Palmer v. Schriro et al

Filing 15

REPORT AND RECOMMENDATION - IT IS THEREFORE RECOMMENDED: That the 9 Amended Petition for Writ of Habeas Corpus pursuant to 28 U.S.C. 2254 be DENIED and DISMISSED WITH PREJUDICE. Signed by Magistrate Judge Edward C Voss on 3/11/09. (SAT)

Download PDF
1 2 3 4 5 6 7 8 9 10 11 12 13 14 15 16 17 18 19 20 21 22 23 24 25 26 27 28 vs. Dora B. Schriro, et al., Respondents. John Palmer, Petitioner, ) ) ) ) ) ) ) ) ) ) ) ) No. CV 08-0954-PHX-JAT (ECV) REPORT AND RECOMMENDATION IN THE UNITED STATES DISTRICT COURT FOR THE DISTRICT OF ARIZONA TO THE HONORABLE JAMES A. TEILBORG, UNITED STATES DISTRICT JUDGE: BACKGROUND Pending before the court is a pro se Amended Petition for Writ of Habeas Corpus pursuant to 28 U.S.C. § 2254 filed by Petitioner John Palmer. Doc. #9. On November 4, 1992, pursuant to a plea agreement in the Maricopa County Superior Court, Petitioner pled guilty to one count of child molestation, a class two felony under Arizona law and one count of attempted child molestation, a class three felony. Doc. #13, Exh. B, C. On December 2, 1992, Petitioner was sentenced to 17 years in prison on the first count and a consecutive term of lifetime probation on the second count. Doc. #13, Exh. D, E. On June 4, 2007, Petitioner filed a Notice of Post-Conviction Relief in which he alleged that a sentence of lifetime probation is unconstitutional. Doc. #13, Exh. F. On July 2, 2007, the trial court dismissed the notice of post-conviction relief as untimely. Doc. #13, Exh. G. Petitioner filed a Petition for Review in the Arizona Court of Appeals on July 16, 1 2 3 4 5 6 7 8 9 10 11 12 13 14 15 16 17 18 19 20 21 22 23 24 25 26 27 28 2007, which was summarily denied on March 19, 2008. Doc. #13, Exh. H, I. Petitioner did not seek review in the Arizona Supreme Court. Doc. #9 at 5. On May 27, 2008, Petitioner filed his Petition for Writ of Habeas Corpus in this court. Doc. #1. After the petition was dismissed with leave to amend, Petitioner filed an Amended Petition on July 10, 2008. Doc. #6, #9. Petitioner alleges four grounds for relief. In ground one, Petitioner contends that he was denied access to the courts under First Amendment when the Superior Court and the Court of Appeals denied review of his unconstitutional sentence claim. In ground two, he claims that his sentence violated various provisions of the Fifth Amendment. He contends in ground three that his Sixth Amendment right to effective assistance of counsel was violated when his lawyer failed to investigate his case and allowed him to receive an aggravated sentence. Lastly, in ground four, Petitioner alleges that his Fourteenth Amendment rights to due process and equal protection were violated when the Superior Court and Court of Appeals failed to provide justice with regard to the sentence he received. On August 27, 2008, Respondents filed an Answer to Petition for Writ of Habeas Corpus Limited to Affirmative Defenses. Doc. #13. Petitioner filed a Reply to Respondents' Answer on September 25, 2008. DISCUSSION Respondents contend that the petition should be dismissed because it was not filed within the statute of limitations period. Alternatively, Respondents argue that Petitioner's claims in grounds one, two and three are procedurally defaulted and that the claim in ground four is too vague and speculative to warrant relief. Because the information presented establishes that the habeas petition is untimely, the court finds that it is barred by the statute of limitations and recommends that the petition be denied on that basis. /// /// /// /// -2- 1 2 3 4 5 6 7 8 9 10 11 12 13 14 15 16 17 18 19 20 21 22 23 24 25 26 27 28 A. Legal Standard The Antiterrorism and Effective Death Penalty Act of 1996 ("AEDPA") imposes a statute of limitations on federal petitions for writ of habeas corpus filed by state prisoners. See 28 U.S.C. § 2244(d)(1).1 The statute provides: A 1-year period of limitation shall apply to an application for a writ of habeas corpus by a person in custody pursuant to the judgment of a State court. The limitation period shall run from the latest of­ (A) the date on which the judgment became final by the conclusion of direct review or the expiration of the time for seeking such review; (B) the date on which the impediment to filing an application created by State action in violation of the Constitution or laws of the United States is removed, if the applicant was prevented from filing by such State action; (C) the date on which the constitutional right asserted was initially recognized by the Supreme Court, if the right has been newly recognized by the Supreme Court and made retroactively applicable to cases on collateral review; or (D) the date on which the factual predicate of the claim or claims presented could have been discovered through the exercise of due diligence. An "of-right" petition for post-conviction review under Arizona Rule of Criminal Procedure 32, which is available to criminal defendants who plead guilty, is a form of "direct review" within the meaning of 28 U.S.C. § 2244(d)(1)(A). Summers v. Schriro, 481 F.3d 710, 711 (9th Cir. 2007). Therefore, the judgment of conviction becomes final upon the conclusion of the Rule 32 of-right proceeding, or upon the expiration of the time for seeking such review. See id. State prisoners whose convictions became final before the AEDPA effective date of April 24, 1996, had a one-year grace period in which to file their petitions. Patterson v. Stewart, 251 F.3d 1243, 1245 (9th Cir. 2001). Thus, any such petitions had to be filed by April 24, 1997. Id. Because Petitioner's habeas petition was filed after the AEDPA effective date of April 24, 1996, the Act's provisions apply to this case. Patterson v. Stewart, 251 F.3d 1243, 1245 (9th Cir. 2001). -3- 1 1 2 3 4 5 6 7 8 9 10 11 12 13 14 15 16 17 18 19 20 21 22 23 24 25 26 27 28 Additionally, "[t]he time during which a properly filed application for State postconviction or other collateral review with respect to the pertinent judgment or claim is pending shall not be counted toward" the limitations period. 28 U.S.C. § 2244(d)(2); see also Lott v. Mueller, 304 F.3d 918, 921 (9th Cir. 2002). A post-conviction petition is "clearly pending after it is filed with a state court, but before that court grants or denies the petition." Chavis v. Lemarque, 382 F.3d 921, 925 (9th Cir. 2004). In Arizona, post-conviction review is pending once a notice of post-conviction relief is filed even though the petition is not filed until later. Isley v. Arizona Department of Corrections, 383 F.3d 1054, 1056 (9th Cir. 2004). An application for post-conviction relief is also pending during the intervals between a lower court decision and a review by a higher court. See Biggs v. Duncan, 339 F.3d 1045, 1048 (9th Cir. 2003) (citing Carey v. Saffold, 536 U.S. 214, 223 (2002). However, the time between a first and second application for post-conviction relief is not tolled because no application is "pending" during that period. Biggs, 339 F.3d at 1048; see also King v. Roe, 340 F.3d 821 (9th Cir. 2003) (The petitioner was "not entitled to tolling during the interval between the completion of one round of state collateral review and the commencement of a second round of review."). Moreover, filing a new petition for post-conviction relief does not reinitiate a limitations period that ended before the new petition was filed. See Ferguson v. Palmateer, 321 F.3d 820, 823 (9th Cir. 2003). B. Application Petitioner was convicted and sentenced under the plea agreement on December 2, 1992. Petitioner had 90 days to file an "of-right" petition for post-conviction relief under Rule 32 of the Arizona Rules of Criminal Procedure. Petitioner failed to file a petition for post-conviction relief within the 90-day time limit and therefore his judgment of conviction became final upon the expiration of that period. Because Petitioner's judgment of conviction became final in early 1993, well before the effective date of the AEDPA, his habeas petition had to be filed on or before April 24, 1997, the end of the one-year grace period. Petitioner filed his on August 27, 2008, more than 11 years too late. -4- 1 2 3 4 5 6 7 8 9 10 11 12 13 14 15 16 17 18 19 20 21 22 23 24 25 26 27 28 Petitioner's state petition for post-conviction relief on June 4, 2007, had no impact on the statute of limitations. Because the limitations period had expired long before the petition for post-conviction was filed, the limitations period was not tolled. For these reasons, the court finds that Petitioner's habeas petition is untimely. Petitioner does not address the statute of limitations in his reply and therefore he fails to refute Respondents' arguments regarding that issue.2 Moreover, Petitioner fails to present any facts or argument to show he is entitled to equitable tolling. Because the petition is barred by the statute of limitations, the court will recommend that it be denied and dismissed. IT IS THEREFORE RECOMMENDED: That the Amended Petition for Writ of Habeas Corpus pursuant to 28 U.S.C. § 2254 (Doc. #9) be DENIED and DISMISSED WITH PREJUDICE; This recommendation is not an order that is immediately appealable to the Ninth Circuit Court of Appeals. Any notice of appeal pursuant to Rule 4(a)(1), Federal Rules of Appellate Procedure, should not be filed until entry of the district court's judgment. The parties shall have ten days from the date of service of a copy of this recommendation within which to file specific written objections with the Court. See, 28 U.S.C. § 636(b)(1); Fed. R. Civ. P. 6(a), 6(b) and 72. Thereafter, the parties have ten days within which to file a response to the objections. Failure to timely file objections to the Magistrate Judge's Report and Recommendation may result in the acceptance of the Report and Recommendation by the district court without further review. See United States v. Reyna-Tapia, 328 F.3d 1114, 1121 (9th Cir. 2003). Failure to timely file objections to any factual determinations of the /// /// One of the headings in his reply is "Timeliness under AEDPA," but the discussion under that heading covers procedural default, not the statute of limitations. -5- 2 1 2 3 4 5 6 7 8 9 10 11 12 13 14 15 16 17 18 19 20 21 22 23 24 25 26 27 28 Magistrate Judge will be considered a waiver of a party's right to appellate review of the findings of fact in an order of judgement entered pursuant to the Magistrate Judge's recommendation. See Fed. R. Civ. P. 72. DATED this 11th day of March, 2009. -6-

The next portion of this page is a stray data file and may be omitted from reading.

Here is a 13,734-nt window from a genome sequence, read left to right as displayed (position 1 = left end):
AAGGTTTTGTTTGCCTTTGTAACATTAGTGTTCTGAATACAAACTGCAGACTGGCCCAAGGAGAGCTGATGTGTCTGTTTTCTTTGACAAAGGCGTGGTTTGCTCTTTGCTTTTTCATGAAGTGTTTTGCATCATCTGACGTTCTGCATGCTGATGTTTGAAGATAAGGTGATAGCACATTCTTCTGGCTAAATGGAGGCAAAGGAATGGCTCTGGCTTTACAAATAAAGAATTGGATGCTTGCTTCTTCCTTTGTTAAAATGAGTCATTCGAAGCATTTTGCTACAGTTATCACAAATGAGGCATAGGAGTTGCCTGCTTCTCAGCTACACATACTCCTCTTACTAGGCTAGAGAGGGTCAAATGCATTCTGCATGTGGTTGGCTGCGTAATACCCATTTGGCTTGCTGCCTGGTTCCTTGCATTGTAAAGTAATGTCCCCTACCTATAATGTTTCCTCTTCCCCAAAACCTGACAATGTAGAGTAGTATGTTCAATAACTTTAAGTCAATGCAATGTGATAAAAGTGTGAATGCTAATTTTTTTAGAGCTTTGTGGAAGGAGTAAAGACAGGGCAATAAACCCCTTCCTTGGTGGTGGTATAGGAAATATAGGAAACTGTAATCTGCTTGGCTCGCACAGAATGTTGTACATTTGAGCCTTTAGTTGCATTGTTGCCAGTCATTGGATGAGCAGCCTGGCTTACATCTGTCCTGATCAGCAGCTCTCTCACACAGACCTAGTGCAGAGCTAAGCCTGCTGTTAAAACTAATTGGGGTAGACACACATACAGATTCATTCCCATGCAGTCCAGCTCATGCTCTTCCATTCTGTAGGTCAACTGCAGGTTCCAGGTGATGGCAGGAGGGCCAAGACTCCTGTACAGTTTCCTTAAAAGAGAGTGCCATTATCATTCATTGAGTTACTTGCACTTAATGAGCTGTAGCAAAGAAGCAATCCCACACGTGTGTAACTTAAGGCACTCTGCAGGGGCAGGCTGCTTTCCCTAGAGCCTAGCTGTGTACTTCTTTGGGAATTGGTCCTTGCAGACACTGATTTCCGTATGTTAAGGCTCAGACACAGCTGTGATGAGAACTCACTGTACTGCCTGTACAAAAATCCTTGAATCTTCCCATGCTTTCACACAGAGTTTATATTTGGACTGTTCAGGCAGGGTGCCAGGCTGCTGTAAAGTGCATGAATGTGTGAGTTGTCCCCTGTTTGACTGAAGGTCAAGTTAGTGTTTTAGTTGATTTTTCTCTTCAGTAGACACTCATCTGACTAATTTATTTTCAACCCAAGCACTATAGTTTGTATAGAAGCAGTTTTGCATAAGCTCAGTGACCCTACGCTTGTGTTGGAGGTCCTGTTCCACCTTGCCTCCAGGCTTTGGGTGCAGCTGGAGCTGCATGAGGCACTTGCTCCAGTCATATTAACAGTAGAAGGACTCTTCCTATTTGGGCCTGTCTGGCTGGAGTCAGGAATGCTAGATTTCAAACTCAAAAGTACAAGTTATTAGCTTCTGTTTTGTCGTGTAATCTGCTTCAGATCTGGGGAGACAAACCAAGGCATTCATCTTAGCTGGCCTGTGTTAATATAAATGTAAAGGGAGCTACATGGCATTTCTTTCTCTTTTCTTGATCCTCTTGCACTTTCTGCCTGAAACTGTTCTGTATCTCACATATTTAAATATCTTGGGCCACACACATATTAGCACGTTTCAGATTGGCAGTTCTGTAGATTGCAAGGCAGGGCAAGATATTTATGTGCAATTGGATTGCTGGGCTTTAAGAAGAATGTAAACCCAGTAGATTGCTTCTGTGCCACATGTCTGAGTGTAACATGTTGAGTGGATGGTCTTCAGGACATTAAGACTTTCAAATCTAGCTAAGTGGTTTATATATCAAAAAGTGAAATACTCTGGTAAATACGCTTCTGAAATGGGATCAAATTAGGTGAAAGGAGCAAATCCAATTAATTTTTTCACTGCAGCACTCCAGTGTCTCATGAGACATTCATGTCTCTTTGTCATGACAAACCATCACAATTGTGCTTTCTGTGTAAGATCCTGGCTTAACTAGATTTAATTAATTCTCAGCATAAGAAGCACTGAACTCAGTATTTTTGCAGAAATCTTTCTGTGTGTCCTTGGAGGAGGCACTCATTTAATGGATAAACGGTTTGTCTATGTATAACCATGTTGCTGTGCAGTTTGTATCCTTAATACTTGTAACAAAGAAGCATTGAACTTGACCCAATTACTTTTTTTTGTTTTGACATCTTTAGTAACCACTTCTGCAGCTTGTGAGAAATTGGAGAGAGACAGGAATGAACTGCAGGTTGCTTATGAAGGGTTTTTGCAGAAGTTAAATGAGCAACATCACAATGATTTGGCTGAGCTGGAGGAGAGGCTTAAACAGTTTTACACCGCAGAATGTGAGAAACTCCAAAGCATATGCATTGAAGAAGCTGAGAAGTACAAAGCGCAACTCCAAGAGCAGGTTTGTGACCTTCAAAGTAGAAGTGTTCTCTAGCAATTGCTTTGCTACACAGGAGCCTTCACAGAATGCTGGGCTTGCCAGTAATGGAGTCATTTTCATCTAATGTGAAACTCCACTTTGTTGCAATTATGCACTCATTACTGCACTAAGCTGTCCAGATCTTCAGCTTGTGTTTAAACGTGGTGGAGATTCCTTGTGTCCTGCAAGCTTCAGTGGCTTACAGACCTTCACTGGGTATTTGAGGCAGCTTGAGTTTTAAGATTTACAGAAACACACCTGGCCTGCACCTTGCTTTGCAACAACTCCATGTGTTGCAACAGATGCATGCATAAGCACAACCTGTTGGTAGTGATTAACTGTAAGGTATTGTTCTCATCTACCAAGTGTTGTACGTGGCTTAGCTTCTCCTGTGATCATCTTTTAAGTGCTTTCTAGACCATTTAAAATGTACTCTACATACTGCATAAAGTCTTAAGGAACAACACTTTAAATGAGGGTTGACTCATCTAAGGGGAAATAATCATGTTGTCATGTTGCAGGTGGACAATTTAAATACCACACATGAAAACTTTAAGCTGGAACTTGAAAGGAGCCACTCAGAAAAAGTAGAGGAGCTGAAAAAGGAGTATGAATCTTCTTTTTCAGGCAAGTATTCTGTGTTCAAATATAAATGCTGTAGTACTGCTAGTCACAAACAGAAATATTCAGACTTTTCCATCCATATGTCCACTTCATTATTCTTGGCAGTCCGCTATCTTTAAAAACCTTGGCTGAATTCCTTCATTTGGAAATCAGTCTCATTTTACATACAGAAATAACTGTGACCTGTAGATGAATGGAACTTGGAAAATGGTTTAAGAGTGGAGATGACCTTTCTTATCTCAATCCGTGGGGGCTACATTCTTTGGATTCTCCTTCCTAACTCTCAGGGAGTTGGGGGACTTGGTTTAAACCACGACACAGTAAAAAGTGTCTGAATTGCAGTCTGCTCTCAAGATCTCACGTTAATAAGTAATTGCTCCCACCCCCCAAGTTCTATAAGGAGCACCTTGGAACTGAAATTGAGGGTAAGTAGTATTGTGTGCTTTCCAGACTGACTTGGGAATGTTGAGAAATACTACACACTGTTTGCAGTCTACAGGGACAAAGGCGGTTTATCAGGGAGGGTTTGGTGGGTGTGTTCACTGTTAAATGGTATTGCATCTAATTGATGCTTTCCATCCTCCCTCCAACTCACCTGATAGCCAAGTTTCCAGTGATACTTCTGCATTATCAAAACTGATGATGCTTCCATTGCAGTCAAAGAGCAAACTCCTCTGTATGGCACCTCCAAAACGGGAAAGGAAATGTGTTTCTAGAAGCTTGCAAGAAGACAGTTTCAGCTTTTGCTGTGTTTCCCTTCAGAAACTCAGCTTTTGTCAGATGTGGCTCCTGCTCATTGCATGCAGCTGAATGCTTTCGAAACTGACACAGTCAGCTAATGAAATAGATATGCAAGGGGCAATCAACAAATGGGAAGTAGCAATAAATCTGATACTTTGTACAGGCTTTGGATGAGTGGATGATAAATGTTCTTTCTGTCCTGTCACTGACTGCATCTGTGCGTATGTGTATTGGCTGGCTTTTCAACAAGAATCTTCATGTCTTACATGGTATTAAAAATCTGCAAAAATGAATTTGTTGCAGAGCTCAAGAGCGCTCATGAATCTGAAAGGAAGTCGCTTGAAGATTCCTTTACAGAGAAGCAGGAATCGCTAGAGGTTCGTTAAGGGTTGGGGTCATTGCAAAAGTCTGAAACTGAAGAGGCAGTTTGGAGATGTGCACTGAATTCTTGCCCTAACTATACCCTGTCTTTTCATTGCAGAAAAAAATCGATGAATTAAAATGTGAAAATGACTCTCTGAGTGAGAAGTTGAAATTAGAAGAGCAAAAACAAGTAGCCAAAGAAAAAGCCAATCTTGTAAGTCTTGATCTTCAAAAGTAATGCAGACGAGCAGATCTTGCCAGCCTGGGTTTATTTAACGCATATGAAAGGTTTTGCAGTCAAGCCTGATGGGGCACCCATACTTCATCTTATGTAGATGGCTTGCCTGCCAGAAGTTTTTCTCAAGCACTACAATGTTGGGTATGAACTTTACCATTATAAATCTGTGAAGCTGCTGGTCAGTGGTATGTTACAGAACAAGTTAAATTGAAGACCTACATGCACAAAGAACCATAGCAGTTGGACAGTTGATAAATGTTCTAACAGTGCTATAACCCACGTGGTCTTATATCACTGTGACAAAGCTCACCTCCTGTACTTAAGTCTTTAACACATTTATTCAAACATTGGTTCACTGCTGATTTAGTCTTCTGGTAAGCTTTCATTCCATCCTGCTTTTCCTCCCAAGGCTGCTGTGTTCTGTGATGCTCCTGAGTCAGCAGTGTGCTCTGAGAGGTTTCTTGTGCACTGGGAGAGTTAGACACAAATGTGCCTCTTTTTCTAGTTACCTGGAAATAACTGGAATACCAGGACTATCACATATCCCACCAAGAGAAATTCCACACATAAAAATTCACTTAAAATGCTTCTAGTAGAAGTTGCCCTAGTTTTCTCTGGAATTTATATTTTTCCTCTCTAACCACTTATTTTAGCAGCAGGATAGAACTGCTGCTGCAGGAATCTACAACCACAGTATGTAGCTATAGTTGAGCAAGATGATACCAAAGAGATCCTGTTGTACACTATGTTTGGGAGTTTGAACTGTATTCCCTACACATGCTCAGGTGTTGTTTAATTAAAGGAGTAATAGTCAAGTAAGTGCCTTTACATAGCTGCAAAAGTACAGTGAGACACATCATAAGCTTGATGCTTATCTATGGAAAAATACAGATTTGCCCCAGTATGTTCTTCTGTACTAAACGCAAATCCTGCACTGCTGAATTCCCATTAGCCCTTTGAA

Disclaimer: Justia Dockets & Filings provides public litigation records from the federal appellate and district courts. These filings and docket sheets should not be considered findings of fact or liability, nor do they necessarily reflect the view of Justia.

Why Is My Information Online?